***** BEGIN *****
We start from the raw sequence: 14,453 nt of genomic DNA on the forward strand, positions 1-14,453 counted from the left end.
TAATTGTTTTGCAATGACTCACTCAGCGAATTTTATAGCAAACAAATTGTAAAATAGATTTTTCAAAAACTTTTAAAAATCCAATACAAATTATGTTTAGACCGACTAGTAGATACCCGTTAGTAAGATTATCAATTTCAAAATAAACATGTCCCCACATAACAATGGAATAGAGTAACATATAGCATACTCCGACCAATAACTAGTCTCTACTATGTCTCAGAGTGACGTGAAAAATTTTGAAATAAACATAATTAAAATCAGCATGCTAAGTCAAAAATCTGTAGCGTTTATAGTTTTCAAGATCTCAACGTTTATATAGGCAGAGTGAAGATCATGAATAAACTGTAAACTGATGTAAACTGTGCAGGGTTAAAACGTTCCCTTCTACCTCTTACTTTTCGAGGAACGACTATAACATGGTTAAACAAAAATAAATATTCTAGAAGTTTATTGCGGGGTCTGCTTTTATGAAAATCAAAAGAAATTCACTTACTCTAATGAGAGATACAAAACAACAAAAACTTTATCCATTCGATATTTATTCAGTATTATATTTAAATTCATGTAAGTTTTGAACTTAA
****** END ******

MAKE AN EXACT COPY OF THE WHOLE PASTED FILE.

We start from the raw sequence: 14,453 nt of genomic DNA on the forward strand, positions 1-14,453 counted from the left end.
TAATTGTTTTGCAATGACTCACTCAGCGAATTTTATAGCAAACAAATTGTAAAATAGATTTTTCAAAAACTTTTAAAAATCCAATACAAATTATGTTTAGACCGACTAGTAGATACCCGTTAGTAAGATTATCAATTTCAAAATAAACATGTCCCCACATAACAATGGAATAGAGTAACATATAGCATACTCCGACCAATAACTAGTCTCTACTATGTCTCAGAGTGACGTGAAAAATTTTGAAATAAACATAATTAAAATCAGCATGCTAAGTCAAAAATCTGTAGCGTTTATAGTTTTCAAGATCTCAACGTTTATATAGGCAGAGTGAAGATCATGAATAAACTGTAAACTGATGTAAACTGTGCAGGGTTAAAACGTTCCCTTCTACCTCTTACTTTTCGAGGAACGACTATAACATGGTTAAACAAAAATAAATATTCTAGAAGTTTATTGCGGGGTCTGCTTTTATGAAAATCAAAAGAAATTCACTTACTCTAATGAGAGATACAAAACAACAAAAACTTTATCCATTCGATATTTATTCAGTATTATATTTAAATTCATGTAAGTTTTGAACTTAA